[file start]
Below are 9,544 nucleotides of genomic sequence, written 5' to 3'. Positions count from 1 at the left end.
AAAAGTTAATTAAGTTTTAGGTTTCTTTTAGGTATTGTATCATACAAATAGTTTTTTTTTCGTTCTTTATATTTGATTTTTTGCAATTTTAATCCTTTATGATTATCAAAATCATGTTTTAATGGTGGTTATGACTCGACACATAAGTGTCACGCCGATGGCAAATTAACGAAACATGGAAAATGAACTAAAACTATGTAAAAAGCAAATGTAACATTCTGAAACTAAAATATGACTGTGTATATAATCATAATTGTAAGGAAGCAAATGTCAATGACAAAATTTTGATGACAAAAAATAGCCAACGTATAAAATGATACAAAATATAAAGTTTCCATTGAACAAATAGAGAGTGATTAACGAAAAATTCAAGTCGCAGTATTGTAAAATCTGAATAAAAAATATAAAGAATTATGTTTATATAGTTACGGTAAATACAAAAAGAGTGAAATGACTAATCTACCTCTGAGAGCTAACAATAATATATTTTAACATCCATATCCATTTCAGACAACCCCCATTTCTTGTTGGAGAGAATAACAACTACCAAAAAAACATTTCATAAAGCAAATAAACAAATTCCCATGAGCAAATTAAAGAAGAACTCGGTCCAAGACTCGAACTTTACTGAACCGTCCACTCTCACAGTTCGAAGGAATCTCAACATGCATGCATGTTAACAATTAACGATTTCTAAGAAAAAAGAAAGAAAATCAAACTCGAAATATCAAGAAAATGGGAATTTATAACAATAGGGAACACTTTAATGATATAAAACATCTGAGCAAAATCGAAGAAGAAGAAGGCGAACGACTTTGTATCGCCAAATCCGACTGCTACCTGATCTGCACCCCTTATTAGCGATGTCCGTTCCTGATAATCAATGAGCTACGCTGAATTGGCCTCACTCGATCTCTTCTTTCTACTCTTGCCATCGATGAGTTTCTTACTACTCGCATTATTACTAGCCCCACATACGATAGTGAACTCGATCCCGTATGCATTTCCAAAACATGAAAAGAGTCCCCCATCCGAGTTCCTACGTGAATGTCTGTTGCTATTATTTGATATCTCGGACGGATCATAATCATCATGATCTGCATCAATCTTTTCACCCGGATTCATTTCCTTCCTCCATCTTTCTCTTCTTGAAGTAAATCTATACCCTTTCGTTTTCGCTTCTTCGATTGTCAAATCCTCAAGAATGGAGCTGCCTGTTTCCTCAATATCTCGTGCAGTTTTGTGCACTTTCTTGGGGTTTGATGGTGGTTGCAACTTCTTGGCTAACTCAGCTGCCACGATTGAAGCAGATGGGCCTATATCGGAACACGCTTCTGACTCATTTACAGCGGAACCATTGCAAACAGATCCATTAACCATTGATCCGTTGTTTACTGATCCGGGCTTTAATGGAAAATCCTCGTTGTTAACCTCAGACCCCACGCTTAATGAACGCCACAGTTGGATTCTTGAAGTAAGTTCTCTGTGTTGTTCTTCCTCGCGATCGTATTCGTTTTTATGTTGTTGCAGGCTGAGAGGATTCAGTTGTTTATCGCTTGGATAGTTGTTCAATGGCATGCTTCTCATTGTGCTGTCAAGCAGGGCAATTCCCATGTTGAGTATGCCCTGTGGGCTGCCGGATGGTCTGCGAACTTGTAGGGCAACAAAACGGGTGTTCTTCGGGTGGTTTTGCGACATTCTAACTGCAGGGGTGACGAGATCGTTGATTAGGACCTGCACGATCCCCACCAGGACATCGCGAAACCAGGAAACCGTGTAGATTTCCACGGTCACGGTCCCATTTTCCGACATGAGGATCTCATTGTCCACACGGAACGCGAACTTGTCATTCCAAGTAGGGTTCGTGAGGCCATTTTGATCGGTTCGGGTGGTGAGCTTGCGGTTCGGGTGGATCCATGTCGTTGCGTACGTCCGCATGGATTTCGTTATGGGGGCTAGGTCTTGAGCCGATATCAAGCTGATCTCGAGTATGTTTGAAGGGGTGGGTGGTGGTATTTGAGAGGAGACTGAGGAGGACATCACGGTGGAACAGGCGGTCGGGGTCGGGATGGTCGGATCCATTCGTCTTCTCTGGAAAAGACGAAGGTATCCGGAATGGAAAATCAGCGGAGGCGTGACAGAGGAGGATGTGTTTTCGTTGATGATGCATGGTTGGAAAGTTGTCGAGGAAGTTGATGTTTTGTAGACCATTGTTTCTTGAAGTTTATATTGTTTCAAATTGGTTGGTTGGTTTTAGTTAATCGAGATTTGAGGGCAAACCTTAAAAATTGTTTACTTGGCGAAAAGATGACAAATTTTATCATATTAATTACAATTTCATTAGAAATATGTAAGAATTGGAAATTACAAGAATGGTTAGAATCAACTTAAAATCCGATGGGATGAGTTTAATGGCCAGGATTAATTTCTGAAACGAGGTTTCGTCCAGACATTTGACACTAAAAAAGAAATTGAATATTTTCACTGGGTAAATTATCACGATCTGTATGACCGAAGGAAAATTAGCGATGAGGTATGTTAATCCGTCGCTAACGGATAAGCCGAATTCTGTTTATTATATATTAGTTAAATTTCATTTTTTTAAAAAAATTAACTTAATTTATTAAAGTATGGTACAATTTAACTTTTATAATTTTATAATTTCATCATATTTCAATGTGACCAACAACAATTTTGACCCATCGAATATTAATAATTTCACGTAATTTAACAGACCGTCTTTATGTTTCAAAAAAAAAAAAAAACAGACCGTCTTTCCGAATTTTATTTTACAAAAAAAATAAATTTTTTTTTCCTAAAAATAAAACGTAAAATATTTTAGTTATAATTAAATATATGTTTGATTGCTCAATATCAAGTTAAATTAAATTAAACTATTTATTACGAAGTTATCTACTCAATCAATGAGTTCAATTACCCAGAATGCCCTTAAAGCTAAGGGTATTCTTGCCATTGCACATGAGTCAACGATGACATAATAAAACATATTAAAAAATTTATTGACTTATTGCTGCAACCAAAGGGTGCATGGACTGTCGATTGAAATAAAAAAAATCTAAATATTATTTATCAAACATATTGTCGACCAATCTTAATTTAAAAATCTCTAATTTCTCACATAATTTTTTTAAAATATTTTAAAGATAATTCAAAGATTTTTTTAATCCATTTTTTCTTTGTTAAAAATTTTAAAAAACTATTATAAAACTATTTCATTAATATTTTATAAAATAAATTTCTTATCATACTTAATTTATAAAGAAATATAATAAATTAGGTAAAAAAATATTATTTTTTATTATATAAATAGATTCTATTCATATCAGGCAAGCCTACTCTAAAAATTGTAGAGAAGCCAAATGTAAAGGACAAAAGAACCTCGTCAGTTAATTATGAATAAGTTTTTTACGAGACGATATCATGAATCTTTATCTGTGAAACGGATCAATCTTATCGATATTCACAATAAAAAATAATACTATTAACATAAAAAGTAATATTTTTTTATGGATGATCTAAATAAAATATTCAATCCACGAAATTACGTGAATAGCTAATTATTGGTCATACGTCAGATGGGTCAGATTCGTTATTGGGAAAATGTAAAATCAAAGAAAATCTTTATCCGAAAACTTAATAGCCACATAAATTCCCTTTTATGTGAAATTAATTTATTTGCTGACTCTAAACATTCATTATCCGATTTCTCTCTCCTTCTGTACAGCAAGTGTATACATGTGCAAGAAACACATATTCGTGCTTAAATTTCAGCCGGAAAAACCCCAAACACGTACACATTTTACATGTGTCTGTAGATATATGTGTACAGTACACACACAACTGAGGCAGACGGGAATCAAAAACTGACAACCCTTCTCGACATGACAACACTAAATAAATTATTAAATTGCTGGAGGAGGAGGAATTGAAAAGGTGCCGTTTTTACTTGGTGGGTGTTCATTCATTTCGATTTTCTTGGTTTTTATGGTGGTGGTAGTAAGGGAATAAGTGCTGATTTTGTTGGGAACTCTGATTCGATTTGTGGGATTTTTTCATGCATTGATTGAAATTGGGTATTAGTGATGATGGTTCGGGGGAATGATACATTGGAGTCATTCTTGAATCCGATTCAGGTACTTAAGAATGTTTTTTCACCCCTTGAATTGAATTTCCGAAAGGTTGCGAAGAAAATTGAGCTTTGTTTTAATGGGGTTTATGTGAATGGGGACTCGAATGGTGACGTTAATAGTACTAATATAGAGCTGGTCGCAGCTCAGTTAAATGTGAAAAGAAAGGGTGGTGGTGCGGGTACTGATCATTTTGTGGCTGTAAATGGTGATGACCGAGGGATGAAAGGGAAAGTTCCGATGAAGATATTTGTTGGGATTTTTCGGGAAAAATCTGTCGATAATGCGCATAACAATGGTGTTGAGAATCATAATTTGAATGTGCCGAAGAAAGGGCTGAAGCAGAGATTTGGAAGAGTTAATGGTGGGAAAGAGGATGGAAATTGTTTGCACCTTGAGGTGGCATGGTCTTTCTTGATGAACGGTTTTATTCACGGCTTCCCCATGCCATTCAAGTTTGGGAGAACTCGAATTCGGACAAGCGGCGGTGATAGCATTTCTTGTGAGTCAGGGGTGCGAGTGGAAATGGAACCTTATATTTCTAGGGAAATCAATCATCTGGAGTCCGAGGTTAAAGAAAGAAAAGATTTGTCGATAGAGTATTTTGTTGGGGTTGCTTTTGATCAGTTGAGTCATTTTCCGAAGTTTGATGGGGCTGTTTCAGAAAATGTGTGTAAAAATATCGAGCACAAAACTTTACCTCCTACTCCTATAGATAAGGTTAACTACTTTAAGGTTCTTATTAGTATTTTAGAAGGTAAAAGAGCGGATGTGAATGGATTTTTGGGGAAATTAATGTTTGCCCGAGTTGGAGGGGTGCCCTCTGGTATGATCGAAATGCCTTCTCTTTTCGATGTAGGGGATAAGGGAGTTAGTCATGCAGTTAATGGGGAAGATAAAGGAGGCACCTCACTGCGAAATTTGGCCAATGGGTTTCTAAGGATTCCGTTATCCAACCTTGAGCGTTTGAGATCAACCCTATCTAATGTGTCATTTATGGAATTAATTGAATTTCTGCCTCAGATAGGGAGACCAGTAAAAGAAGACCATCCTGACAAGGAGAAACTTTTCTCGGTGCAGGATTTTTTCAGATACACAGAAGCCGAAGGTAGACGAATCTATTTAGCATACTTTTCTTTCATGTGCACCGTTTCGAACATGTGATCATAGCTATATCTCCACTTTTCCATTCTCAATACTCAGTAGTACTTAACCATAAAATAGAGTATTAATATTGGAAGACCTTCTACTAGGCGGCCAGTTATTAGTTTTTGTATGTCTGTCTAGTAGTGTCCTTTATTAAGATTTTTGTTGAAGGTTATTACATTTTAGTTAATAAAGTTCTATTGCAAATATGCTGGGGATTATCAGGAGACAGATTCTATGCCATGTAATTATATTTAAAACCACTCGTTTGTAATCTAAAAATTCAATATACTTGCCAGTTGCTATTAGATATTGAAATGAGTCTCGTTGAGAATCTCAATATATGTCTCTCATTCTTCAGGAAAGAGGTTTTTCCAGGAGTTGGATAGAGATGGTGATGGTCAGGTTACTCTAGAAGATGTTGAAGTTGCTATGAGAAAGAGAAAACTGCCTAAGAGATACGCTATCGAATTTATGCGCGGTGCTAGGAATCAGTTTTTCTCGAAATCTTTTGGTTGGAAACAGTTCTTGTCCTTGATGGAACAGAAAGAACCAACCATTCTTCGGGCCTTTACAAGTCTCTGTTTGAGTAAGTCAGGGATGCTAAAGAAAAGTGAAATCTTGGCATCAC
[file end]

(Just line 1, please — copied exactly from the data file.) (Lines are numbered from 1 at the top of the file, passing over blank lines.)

Below are 9,544 nucleotides of genomic sequence, written 5' to 3'. Positions count from 1 at the left end.